With four historically Black colleges, including the all-women's Spelman College, Black Mayor Bill Campbell and dozens of professional organizations and clubs aimed at Black women, "Hot-lanta" is considered by many to be the Sister's mecca. "There are so many Black women here, we have kind of a special Sisterhood," says Shonnta Barnett, a 27-year-old systems manager for Bell South.
Professionally, Atlanta is the place to be, she says. Many of the local businesses track and recruit Black students straight from college to the corporate world. Major companies such as Coca-Cola, Delta and Bell South all have headquarters in the Southern city. "I think Atlanta is becoming a haven for young, Black people to find jobs," she says.
The pace of the Georgia town is another attraction. Atlanta combines the opportunities of big-city living with the personality of a smaller town.
Culturally, the perks of Atlanta are hard to match. Historical sites abound in the area from the birth home of Dr. Martin Luther King Jr. to the APEX (African-American Panoramic Experience) Museum, a collection of art and exhibits. The city houses four professional sports teams, hundreds of entertainment venues and restaurants, museums, theaters, concert halls and nightclubs for every taste from jazz to hip-hop to reggae.
The only disadvantage to Atlanta living, Barnett says, may be the ratio of men to women but that depends on your outlook
With its enviable location on the cusp of the North and the South, Baltimore is a top choice for the Sister of 2000. Karen McClearn lived in New York City until her husband's job brought them to Baltimore five years ago. "Baltimore is a link to other cities," says McClearn, the Baltimore Urban League's program director for the Partnership for Fragile Families. African-Americans comprise nearly 60 percent of the area's residents, making it the second-largest population of Blacks in the U.S. Culturally, the area has a lot to offer with a vast array of museums. "There are also plays and concerts that are brought here all year," says McClearn. "Our nightlife is great. There are clubs that cater specifically to the 30-and-over crowd. I have single friends and they aren't pressed [to find a man]. You have a huge hybrid of professional Black men here; there are more than enough to go around."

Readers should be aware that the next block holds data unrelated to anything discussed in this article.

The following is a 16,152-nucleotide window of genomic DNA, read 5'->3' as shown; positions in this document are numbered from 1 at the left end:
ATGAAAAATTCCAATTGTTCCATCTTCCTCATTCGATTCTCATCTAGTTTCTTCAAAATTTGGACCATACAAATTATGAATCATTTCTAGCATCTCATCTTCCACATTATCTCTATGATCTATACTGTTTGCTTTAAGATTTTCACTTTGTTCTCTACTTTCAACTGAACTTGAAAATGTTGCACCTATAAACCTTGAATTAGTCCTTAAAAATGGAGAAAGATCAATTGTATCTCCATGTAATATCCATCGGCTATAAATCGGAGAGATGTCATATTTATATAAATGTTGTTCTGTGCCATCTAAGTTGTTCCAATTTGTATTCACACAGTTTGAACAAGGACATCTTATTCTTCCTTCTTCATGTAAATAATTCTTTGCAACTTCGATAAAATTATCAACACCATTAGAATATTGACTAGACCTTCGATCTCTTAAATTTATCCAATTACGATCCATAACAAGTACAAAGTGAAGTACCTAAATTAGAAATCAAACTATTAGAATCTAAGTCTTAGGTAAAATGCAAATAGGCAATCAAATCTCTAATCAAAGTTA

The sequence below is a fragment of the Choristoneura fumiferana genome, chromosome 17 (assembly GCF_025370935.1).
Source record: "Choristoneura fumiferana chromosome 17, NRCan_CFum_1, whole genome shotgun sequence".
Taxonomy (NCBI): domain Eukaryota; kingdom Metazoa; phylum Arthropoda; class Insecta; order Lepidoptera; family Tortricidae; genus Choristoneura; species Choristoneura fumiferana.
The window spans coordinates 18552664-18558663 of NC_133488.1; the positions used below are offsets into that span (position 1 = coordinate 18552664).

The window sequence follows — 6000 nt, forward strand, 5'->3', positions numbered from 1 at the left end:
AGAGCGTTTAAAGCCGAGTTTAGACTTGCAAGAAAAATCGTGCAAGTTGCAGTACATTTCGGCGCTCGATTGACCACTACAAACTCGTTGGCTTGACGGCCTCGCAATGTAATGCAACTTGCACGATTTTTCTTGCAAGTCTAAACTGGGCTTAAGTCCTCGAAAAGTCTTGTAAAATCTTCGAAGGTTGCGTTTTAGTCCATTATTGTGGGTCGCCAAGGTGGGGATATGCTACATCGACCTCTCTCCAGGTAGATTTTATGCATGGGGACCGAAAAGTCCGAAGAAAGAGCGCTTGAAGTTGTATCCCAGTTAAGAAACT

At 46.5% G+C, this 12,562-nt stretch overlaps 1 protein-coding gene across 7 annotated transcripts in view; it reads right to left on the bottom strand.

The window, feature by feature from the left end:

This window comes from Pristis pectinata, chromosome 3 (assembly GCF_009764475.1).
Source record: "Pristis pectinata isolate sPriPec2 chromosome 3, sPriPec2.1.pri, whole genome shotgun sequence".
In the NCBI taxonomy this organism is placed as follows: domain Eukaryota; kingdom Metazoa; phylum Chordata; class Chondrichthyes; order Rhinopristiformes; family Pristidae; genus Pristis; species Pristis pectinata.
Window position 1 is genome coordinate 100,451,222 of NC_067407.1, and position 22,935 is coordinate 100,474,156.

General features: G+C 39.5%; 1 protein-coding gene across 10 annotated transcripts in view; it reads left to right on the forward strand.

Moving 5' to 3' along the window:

Black women looking for a big city they can get their arms around should consider Chicago, a vibrant metropolis filled with culture, sports and natural beauty. A lakefront dotted with beaches, museums and bordered by trendy neighborhoods set this Midwestern city apart from other cities of its size. It's also the home of The Oprah Winfrey Show.
Job opportunities in Chicago are plentiful, say area natives. "I think most people feel like they don't have to leave Chicago to find opportunities," says Irene Reed, a 26-year-old literary agent and native Chicagoan.
You can meet young, African-American doctors, lawyers, programmers, writers and artists at monthly events that attract a professional crowd or at one of the city's many poetry and jazz clubs, restaurants and bistros. "There are men and women here doing positive things," she says. "I moved back to Chicago from school a year ago and met my boyfriend within five months of being here."
Reed attributes some of that opportunity to Chicago's social environment. "Culturally, it's great," she says. "You have a little bit of everything here,"
The "Windy City" also has a strong tradition of Black history with plenty of sites for a Sister to explore, including the DuSable Museum of African-American History. Chicago has long been associated with Black activism. Both the Rainbow/PUSH Coalition and the Nation of Islam call the city home.
It's that mix of Black history, political leadership and urban opportunity that keeps it on the list of must-consider cities for Sisters.
Cleveland insults are legendary. People once poked fun at the Midwestern city with nicknames such as "Slowhio" and "Mistake on the Lake." But Cleveland's renaissance has given its natives the last laugh.
Ohio's largest city may be one of the unknown gems of the Midwest. The mix of Fortune 500 companies, universities and industrial employers makes it a good place for professional Sisters looking for economic opportunity.
Politically, Cleveland has strong Black leadership, beginning with African-American mayor Michael White. Nearly half of its residents are Black. Cultural sites abound in the area, including the African-American Museum, St. John's Episcopal Church (once a stop on the Underground Railroad) and the Karamu Theater.
The dating situation gets mixed reviews from Clevelanders who say there are more opportunities for women in their 20s to meet a man than for those in their 30s. (OKAY I WON'T BE MOVING HERE!!!) LOL